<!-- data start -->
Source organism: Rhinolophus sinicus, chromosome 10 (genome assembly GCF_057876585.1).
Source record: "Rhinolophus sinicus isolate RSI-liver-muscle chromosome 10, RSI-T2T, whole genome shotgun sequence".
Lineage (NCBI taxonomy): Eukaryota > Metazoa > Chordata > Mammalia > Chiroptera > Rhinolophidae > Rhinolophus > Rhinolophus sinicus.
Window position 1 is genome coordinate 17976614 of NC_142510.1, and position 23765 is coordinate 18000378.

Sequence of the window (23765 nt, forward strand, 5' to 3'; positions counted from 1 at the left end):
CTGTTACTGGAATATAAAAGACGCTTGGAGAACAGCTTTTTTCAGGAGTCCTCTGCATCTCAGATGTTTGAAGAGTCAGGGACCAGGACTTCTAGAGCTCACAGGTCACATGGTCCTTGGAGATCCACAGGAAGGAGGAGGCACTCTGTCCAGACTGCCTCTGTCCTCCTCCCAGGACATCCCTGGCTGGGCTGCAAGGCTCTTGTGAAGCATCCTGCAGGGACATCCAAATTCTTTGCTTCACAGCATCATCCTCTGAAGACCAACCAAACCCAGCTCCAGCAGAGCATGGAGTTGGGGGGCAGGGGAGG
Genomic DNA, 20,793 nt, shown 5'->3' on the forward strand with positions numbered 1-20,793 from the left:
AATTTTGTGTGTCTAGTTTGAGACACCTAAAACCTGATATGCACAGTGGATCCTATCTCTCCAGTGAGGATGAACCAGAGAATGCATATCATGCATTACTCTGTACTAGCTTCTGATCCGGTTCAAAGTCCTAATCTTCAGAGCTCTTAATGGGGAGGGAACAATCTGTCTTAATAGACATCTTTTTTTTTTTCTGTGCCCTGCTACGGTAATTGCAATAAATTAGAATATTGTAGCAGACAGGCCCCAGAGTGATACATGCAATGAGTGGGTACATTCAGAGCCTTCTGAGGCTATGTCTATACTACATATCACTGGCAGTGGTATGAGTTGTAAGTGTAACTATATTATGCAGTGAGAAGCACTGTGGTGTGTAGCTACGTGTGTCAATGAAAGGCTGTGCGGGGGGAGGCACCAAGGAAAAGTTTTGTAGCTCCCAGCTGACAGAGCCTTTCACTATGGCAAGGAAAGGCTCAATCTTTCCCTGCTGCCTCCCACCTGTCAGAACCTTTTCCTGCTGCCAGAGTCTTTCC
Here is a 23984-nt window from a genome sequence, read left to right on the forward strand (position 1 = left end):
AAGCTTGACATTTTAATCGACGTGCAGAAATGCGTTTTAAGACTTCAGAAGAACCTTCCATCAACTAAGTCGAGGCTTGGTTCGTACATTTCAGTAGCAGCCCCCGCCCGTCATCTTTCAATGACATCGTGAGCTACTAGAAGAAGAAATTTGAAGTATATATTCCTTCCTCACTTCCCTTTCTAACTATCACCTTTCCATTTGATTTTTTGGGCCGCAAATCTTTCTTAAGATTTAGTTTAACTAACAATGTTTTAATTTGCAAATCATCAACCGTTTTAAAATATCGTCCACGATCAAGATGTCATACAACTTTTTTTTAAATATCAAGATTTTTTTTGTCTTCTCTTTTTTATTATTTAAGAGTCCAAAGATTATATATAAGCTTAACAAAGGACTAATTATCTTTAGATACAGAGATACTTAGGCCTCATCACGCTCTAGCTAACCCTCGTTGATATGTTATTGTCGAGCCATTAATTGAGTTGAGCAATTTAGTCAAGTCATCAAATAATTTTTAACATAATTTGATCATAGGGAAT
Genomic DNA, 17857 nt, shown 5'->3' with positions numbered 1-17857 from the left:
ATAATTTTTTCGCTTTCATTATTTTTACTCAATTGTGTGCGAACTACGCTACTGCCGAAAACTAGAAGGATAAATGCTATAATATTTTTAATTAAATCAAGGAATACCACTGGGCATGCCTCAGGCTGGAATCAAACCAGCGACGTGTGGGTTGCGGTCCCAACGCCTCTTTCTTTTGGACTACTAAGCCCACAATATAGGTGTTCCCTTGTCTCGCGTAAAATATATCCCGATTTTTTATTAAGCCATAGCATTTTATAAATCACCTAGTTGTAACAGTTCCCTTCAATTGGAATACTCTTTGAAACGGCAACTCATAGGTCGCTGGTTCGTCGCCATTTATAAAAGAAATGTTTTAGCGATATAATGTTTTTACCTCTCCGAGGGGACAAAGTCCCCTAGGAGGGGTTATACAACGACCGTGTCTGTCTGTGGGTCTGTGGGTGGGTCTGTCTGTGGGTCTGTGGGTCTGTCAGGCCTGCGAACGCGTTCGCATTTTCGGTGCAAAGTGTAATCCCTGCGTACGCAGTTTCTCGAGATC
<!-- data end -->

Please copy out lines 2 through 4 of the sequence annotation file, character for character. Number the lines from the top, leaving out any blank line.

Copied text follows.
Source record: "Rhinolophus sinicus isolate RSI-liver-muscle chromosome 10, RSI-T2T, whole genome shotgun sequence".
Lineage (NCBI taxonomy): Eukaryota > Metazoa > Chordata > Mammalia > Chiroptera > Rhinolophidae > Rhinolophus > Rhinolophus sinicus.
Window position 1 is genome coordinate 17976614 of NC_142510.1, and position 23765 is coordinate 18000378.